The use of ultrasound in Emergency Medicine has greatly increased over the last several years as this technology has been embraced by emergency physicians as an efficient way to evaluate patients with a variety of clinical conditions.
Under the direction of the ultrasound director, Brian Tollefson, MD, and assistant directors Andrew Anderson, MD, and Nick Hoda, MD, this technology has been fully integrated into the day-to-day practice in the Emergency Department at the University of Mississippi Medical Center as well as into the curriculum for the residents and the research activities of the department.
The Emergency Department has two new Sonosite M-Turbo ultrasound machines for exclusive use in the Emergency Department. The faculty and senior residents are very experienced in the operation of these machines in a variety of clinical pathology, including trauma, hepatobiliary, cardiac, vascular, ocular, obstetrical, gynecological, urological and musculoskeletal. Ultrasound is also extensively used for procedural guidance and is an integral part of the evaluation of undifferentiated hypotension.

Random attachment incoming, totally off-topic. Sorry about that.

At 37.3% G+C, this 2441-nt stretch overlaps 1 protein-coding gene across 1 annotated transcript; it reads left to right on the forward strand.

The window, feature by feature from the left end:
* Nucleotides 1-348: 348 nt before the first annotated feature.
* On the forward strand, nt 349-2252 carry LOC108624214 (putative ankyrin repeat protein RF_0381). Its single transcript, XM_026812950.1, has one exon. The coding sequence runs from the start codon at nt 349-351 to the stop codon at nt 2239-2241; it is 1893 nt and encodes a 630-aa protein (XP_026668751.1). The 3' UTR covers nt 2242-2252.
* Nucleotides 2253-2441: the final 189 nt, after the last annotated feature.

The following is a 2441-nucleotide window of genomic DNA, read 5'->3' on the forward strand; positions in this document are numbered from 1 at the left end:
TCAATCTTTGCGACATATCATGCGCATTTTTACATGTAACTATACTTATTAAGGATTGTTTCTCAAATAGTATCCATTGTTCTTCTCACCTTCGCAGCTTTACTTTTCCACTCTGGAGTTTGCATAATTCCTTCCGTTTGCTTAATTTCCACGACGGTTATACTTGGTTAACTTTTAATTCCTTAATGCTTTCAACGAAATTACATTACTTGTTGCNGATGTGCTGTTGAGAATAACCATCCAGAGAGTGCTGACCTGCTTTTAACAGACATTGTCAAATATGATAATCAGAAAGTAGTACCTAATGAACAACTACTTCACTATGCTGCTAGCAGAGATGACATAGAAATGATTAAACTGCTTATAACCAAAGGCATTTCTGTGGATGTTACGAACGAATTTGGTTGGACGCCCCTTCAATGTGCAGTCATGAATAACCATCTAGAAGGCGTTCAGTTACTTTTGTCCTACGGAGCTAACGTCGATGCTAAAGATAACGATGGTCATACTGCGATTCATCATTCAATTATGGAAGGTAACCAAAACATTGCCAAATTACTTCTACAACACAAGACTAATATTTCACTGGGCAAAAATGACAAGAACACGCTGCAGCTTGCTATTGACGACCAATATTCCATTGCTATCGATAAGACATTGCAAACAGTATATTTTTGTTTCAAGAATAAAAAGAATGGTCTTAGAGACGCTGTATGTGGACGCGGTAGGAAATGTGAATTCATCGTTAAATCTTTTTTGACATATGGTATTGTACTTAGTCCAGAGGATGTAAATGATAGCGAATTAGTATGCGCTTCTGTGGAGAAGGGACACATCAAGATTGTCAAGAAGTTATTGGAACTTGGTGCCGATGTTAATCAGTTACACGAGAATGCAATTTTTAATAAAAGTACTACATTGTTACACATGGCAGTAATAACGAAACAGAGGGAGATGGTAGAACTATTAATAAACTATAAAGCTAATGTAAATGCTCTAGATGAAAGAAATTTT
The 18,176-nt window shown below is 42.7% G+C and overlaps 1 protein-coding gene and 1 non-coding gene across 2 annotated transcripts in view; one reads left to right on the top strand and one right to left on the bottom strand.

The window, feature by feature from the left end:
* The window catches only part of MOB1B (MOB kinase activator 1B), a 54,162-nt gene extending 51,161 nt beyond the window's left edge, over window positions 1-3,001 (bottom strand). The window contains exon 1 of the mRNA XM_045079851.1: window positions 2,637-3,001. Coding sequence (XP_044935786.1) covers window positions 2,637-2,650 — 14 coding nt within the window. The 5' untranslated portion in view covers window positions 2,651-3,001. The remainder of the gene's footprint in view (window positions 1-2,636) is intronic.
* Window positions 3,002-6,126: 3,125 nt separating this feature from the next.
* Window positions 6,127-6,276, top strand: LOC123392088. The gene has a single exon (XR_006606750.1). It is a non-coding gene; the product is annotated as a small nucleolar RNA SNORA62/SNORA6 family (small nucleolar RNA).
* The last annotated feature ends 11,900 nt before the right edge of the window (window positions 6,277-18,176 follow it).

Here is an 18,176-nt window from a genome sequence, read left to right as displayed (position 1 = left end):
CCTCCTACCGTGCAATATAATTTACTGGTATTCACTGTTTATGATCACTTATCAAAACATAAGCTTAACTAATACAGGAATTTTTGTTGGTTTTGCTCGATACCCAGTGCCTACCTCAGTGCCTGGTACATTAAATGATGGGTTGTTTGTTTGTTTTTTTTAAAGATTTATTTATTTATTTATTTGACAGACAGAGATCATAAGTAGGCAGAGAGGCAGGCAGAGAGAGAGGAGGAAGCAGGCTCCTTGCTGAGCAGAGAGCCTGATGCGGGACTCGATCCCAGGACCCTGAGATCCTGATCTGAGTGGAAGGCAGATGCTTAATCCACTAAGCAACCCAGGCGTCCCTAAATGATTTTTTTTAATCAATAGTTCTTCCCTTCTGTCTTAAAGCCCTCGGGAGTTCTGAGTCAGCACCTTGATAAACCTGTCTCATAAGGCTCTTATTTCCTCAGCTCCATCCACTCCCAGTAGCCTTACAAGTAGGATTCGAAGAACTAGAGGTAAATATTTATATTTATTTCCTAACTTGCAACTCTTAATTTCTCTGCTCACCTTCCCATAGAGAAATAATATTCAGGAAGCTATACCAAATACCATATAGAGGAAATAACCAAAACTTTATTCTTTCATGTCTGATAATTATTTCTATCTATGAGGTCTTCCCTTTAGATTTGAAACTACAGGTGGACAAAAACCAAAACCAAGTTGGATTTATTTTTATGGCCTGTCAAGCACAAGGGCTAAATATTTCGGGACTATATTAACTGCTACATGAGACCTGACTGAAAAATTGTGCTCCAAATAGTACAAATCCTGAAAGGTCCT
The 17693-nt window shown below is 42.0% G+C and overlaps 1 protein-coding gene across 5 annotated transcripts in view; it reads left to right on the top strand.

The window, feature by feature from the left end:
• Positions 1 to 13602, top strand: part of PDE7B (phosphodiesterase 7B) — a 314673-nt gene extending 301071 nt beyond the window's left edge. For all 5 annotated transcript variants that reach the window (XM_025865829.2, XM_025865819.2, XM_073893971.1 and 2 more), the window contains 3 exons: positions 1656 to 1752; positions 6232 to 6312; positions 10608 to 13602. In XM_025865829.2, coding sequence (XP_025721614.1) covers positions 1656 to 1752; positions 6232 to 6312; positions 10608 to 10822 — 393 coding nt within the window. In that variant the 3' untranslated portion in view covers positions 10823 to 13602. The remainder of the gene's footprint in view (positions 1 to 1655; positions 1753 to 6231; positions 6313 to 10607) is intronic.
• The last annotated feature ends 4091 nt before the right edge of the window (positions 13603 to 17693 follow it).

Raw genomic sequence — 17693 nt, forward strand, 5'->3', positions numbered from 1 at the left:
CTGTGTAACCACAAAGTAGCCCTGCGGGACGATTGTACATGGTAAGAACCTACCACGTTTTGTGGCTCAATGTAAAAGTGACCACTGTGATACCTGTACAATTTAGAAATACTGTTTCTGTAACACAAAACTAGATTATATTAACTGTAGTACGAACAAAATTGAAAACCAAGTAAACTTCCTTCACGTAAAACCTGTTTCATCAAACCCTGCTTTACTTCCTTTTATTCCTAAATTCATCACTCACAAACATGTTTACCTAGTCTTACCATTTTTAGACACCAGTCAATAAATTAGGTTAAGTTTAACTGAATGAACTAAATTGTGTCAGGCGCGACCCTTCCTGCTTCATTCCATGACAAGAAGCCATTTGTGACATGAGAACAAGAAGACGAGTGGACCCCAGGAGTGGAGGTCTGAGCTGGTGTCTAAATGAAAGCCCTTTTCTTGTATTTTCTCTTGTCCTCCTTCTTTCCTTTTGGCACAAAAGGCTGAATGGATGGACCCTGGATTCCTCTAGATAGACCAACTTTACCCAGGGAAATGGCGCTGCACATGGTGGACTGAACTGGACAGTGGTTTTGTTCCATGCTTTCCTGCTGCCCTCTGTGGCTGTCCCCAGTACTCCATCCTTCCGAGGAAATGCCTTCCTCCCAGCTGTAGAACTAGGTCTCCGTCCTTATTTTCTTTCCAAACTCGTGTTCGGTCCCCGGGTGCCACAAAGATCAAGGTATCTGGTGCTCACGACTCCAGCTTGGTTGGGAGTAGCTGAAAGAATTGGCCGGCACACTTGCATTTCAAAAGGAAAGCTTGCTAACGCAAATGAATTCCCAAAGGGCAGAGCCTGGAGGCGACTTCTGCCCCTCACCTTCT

Emergency ultrasound training represents a significant part of the residency curriculum. PGY1 residents are exposed to ultrasound from the very beginning of their residency by using the machine with faculty guidance in the evaluation of patients. There are several didactic sessions on the basics of ultrasound presented as a block at the beginning of residency training and as a part of the regular conference schedule throughout the year. During the PGY2 year, each resident has a four-week block devoted to emergency ultrasound. During the ultrasound rotation, the residents receive didactic sessions and hands-on guidance in basic and advanced techniques of emergency ultrasound.
The Department of Emergency Medicine is also very active in emergency ultrasound research. Several research projects are currently ongoing, including musculoskeletal evaluation, prehospital trauma evaluation, dehydration evaluation and sideline sports medicine applications.